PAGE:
The patterns of alcohol intake for this sample of medical students are similar to those for the age-related general population. Men tended to drink more often and more heavily than their female peers and were significantly more likely to have engaged in an episode of binge drinking within the last 30 days. Interestingly, women were more likely than their male peers to report an increase in alcohol intake while in medical school, which supports the hypothesis of Flaherty and Richman22 that there is a gender convergence in the drinking patterns among medical students that results from the occupational hazards of medical school. These findings may indicate the unique pressures placed on female medical students compared with their male counterparts. Possible examples of these gender-specific pressures include cultural expectations of women regarding child-rearing and domestic responsibilities and the deemphasis of a woman's career compared with that of her male colleagues. Additionally, women in the medical field must compete in a profession still largely dominated by men.23

Results from this study must be viewed in light of the limitations of a self-report survey design. These include recall bias, reporting errors, and nonresponse bias. Though self-reported alcohol consumption has generally been shown to be a valid measurement, it is possible that underreporting of both alcohol and tobacco use may have occurred because of the negative associations with use of these substances.24,25 This study had a 45% nonresponse rate, introducing a nonresponder bias of unknown quantity into the results. Data collection for this study occurred toward the end of the last year of medical school, which may have artificially inflated the results of the alcohol intake questions, especially those related to binge drinking. Finally, this questionnaire was not distributed in a strictly random fashion and its reliability and validity were never completely assessed.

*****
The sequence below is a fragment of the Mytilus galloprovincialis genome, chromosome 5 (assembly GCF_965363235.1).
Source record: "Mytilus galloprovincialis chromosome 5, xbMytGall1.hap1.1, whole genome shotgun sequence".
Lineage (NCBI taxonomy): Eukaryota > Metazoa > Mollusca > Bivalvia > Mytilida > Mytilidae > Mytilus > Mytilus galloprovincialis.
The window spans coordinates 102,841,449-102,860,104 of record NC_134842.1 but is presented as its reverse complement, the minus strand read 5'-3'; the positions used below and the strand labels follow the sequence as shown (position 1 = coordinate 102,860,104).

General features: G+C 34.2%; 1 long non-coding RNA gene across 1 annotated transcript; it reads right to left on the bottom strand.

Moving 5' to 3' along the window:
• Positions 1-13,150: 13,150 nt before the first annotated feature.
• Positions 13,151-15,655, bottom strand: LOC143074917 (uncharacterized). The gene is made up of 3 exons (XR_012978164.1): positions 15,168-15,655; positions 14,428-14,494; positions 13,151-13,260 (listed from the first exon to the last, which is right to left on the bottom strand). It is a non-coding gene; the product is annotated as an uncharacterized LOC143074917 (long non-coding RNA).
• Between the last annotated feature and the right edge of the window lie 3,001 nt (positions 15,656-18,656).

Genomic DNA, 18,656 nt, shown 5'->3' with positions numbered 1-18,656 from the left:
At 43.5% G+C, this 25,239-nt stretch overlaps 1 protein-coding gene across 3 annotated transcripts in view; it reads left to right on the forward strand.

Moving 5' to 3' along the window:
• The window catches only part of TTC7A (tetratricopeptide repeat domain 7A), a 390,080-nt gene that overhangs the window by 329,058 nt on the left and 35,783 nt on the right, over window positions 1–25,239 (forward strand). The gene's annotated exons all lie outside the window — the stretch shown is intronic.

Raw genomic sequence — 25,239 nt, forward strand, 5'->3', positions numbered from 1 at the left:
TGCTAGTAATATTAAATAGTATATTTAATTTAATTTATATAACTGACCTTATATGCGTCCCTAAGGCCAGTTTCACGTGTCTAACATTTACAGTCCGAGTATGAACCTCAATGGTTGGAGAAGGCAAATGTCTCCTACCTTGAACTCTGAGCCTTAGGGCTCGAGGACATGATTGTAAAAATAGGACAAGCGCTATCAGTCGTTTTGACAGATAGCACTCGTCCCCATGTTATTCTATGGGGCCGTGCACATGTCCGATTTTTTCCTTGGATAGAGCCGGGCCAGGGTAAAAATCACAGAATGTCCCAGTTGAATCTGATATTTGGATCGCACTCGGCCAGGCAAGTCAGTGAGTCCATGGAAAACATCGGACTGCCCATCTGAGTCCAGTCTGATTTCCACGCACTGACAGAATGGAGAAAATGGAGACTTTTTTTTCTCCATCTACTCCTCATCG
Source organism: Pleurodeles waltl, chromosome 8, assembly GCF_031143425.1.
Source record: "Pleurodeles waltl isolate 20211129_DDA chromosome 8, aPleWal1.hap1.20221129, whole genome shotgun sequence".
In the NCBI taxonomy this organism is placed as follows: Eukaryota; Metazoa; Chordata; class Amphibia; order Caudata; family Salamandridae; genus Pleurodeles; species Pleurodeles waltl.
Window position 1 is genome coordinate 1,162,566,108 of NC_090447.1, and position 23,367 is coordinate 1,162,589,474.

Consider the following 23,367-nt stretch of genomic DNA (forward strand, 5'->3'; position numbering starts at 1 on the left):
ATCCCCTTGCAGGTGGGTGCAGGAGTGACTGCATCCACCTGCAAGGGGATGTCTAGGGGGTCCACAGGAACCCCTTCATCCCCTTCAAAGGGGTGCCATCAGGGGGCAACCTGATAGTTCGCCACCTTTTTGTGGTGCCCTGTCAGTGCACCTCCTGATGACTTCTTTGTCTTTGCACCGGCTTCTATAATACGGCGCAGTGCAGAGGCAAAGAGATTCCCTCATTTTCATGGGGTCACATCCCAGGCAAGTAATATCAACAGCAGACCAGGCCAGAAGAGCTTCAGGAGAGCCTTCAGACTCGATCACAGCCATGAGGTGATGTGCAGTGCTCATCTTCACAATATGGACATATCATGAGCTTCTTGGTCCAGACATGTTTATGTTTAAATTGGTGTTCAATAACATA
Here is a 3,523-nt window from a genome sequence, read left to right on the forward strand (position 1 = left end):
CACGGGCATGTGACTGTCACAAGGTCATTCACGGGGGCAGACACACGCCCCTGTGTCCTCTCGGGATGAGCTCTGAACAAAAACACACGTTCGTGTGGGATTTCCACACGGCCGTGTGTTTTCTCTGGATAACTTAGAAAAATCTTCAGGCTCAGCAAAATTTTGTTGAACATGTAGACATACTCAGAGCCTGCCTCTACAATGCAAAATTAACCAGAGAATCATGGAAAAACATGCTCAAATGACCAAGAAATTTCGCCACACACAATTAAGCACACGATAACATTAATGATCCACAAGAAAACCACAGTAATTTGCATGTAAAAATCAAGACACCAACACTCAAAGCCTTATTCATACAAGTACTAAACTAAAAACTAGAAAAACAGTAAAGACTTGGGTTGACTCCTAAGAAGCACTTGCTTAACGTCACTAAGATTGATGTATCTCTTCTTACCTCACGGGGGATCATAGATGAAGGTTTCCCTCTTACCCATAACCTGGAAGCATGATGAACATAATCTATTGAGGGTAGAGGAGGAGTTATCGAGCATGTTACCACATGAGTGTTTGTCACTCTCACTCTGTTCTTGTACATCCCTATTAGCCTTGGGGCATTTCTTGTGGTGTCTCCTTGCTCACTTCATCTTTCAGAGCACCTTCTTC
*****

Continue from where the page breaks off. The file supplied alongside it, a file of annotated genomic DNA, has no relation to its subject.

Despite these limitations in the study's comparability with other studies, it provides key information on a large, geographically distributed sample of medical students whose demographics are similar to the enrollment of all US medical students with regard to gender, age, race, and enrollment patterns.26 Based on published studies concerning the validity of substance use questionnaires24,25 and given the educational level and medical background of the study sample, there is a high likelihood that the results are a true representation of actual substance intake.

Najem  GRPassannante  MRCFoster  JD Health risk factors and health promoting behavior of medical, dental and nursing students.  J Clin Epidemiol. 1995;48841- 849Google ScholarCrossref
Brewster  JM Prevalence of alcohol and other drug problems among physicians.  JAMA. 1991;2551913- 1920Google ScholarCrossref
Flaherty  JARichman  JA Use and addiction among medical students, residents, and physicians.  Psychiatr Clin North Am. 1993;16189- 197Google Scholar
Baldwin  DCHughes  PHConard  SEStorr  CLSheehan  DV Substance use among senior medical students: a survey of 23 medical schools.  JAMA. 1991;2652074- 2078Google ScholarCrossref
Elders  MJPerry  CLEriksen  MPGiovino  GA The report of the surgeon general: preventing tobacco use among young people.  Am J Public Health. 1994;84543- 547Google ScholarCrossref